They accident happened at, oh, about a quarter to four, and I probably was at the hospital by four thirty. Maybe faster, you know, I got there pretty quick. But I can't recall exactly . . . I know a social worker came into the room they put me in. They put me and my kids and my girlfriend who drove me up there into like a room in the ER. And a social worker came in and I can't even recall what she said to me, but the next thing I know a sheriff and the bishop come in. And now there are three women in this room with my kids and the sheriff says, "Which one of you is Mrs. Johnson?" So . . . oh boy.
And he got on his knee – he had Kash's driver's license in his hand – and he got on his knee and . . . probably because that way he could see me face to face because I was sitting in a chair, and told me that Kash had passed away at the scene of the accident.
I tried to deny it, like my mind just couldn't accept it. And I think you do anything you can to say "No, that's not him," or "Are you sure?" kind of a thing. And that was really hard to watch my two children that were there react to hearing that their dad had died because I couldn't prep them, I didn't know that was coming.
And um . . . that day in the driveway, I – because he was in a taller car, I just remember standing on the side rail – I'm short – so I stood on the side rail, put my head in the window and kissed him goodbye. . . Sorry. It's a hard memory. But um . . . and he said, "I love you," Of course we always said, "I love you," and "Goodbye." So I kissed him goodbye. And that was the last time I heard his voice or saw him or anything.
At this point we have no idea where Ashley is. No idea. Nobody can tell me – the hospital doesn't know anything about it, nobody can get to the bottom of it. I just think, where's my child? Someone finally said, "We found her." And uh . . . she was next door. She was at the U. And so now I've got to tell Ashley what really happened.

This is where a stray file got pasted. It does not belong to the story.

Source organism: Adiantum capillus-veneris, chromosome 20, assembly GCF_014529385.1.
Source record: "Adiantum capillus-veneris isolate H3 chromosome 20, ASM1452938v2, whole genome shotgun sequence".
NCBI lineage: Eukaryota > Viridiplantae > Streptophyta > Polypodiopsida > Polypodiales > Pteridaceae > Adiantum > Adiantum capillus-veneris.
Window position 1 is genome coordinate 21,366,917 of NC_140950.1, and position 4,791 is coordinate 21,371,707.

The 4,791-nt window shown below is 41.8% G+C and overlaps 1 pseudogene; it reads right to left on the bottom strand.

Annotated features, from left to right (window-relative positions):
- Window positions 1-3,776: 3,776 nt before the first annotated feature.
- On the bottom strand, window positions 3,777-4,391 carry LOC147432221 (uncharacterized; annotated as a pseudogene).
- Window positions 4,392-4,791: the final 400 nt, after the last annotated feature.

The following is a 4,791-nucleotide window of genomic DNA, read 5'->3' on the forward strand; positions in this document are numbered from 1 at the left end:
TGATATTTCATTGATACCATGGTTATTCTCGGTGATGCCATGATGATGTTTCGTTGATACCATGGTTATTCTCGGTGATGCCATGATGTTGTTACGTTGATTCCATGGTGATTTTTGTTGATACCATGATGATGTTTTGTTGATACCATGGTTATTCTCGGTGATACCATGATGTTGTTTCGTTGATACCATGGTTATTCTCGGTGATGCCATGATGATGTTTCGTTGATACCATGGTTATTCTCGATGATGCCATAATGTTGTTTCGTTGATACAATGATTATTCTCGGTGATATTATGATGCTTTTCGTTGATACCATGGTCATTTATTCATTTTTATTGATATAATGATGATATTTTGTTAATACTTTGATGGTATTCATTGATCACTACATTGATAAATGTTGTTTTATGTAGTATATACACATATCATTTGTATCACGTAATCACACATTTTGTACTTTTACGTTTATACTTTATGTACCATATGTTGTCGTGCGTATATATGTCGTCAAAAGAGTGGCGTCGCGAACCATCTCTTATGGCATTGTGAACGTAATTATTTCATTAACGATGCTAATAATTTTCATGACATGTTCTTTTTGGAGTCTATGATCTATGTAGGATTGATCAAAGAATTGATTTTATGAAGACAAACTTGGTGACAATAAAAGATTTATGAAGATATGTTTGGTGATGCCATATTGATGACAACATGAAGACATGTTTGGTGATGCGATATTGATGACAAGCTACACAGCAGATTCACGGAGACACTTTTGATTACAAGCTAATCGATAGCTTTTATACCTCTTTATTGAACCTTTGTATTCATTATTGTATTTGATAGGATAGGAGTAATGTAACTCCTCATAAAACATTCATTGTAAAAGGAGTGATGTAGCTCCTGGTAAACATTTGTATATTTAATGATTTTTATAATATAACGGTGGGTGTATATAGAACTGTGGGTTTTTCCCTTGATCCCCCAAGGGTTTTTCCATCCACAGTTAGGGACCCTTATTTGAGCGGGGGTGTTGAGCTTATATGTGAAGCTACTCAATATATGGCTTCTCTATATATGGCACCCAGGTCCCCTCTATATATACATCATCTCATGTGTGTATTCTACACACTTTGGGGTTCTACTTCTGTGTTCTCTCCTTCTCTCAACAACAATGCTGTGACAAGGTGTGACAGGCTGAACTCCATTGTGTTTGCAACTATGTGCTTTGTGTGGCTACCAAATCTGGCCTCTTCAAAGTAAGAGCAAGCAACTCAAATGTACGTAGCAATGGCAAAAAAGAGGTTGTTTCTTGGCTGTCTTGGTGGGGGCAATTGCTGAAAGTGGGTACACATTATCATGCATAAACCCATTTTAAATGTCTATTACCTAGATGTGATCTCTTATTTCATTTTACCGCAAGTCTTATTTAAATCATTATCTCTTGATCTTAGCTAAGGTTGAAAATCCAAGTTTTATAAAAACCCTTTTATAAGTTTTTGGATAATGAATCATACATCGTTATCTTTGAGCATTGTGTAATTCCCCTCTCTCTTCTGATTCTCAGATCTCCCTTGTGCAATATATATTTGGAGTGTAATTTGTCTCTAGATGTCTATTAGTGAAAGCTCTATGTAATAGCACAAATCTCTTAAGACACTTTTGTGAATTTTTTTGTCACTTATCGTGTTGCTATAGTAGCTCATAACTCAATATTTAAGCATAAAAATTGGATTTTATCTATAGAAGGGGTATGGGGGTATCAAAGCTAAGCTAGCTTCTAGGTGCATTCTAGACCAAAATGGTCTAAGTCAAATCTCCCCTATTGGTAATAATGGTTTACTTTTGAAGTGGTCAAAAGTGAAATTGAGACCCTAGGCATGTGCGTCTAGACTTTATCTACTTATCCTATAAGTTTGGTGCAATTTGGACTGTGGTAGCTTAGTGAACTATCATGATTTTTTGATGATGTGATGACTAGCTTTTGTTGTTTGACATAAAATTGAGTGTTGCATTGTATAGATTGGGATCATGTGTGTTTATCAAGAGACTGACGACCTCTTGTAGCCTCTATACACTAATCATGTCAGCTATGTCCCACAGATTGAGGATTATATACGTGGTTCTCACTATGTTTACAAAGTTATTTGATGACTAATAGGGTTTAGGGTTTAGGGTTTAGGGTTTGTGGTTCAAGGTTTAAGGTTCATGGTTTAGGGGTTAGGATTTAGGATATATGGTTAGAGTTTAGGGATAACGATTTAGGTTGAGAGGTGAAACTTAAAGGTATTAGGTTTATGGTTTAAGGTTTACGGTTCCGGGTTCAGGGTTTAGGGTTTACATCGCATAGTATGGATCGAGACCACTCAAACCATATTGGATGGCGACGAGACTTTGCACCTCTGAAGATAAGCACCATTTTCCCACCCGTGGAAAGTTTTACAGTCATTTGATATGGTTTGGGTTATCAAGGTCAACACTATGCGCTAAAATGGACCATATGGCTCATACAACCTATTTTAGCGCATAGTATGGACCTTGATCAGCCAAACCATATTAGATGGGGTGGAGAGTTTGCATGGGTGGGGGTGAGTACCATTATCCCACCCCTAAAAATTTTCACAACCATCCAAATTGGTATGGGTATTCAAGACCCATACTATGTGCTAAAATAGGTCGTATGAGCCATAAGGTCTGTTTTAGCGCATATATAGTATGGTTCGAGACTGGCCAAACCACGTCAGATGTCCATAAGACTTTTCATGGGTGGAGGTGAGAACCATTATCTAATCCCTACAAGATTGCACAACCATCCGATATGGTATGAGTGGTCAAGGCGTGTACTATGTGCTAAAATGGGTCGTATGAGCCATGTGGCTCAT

So I . . . my Bishop went with me. But he of course, said it was my job to do that. You can't prepare them or find words to say that to your kid. And I think by nature, when we have bad news, we don't want to say it, we find other things to say. So, you know, I've tried to catch my breath, and I walked into the room, and I can see that she's in pain and . . . and I don't know, do I hug and love her? Do I talk about her dad? What do I do?
And the first thing she says to me is, "How's dad? Where is he?" And I didn't want to tell her, so I told her about Jet. I said, "Well, Jet's in surgery, he's going to be okay," which I didn't know anything about. That was pretty much a good lie. But it felt a little safer, because I did see him alive. And so I told her that, and she pushed it. And I just thought, okay, I have to tell her. And I just said that . . . that he went home to Jesus. I couldn't say that he died, I just couldn't do it.
So that's what I told her. I said, "He went home to Jesus."
The day after the accident – it was less than 24 hours for sure – that the organ donation people contacted me. They are the kindest, most empathetic and well-trained people to deal with such a heartache. And were so kind about me losing Kash, that he passed, but they also very tenderly reminded me that he had offered to donate, and if I was willing to honor that wish – and I told them, I would do that. And they said, "Well," you know, they said, "We need to read this to you." They said, "Can we have –" and they started going through the list. And it just became so overwhelming to me.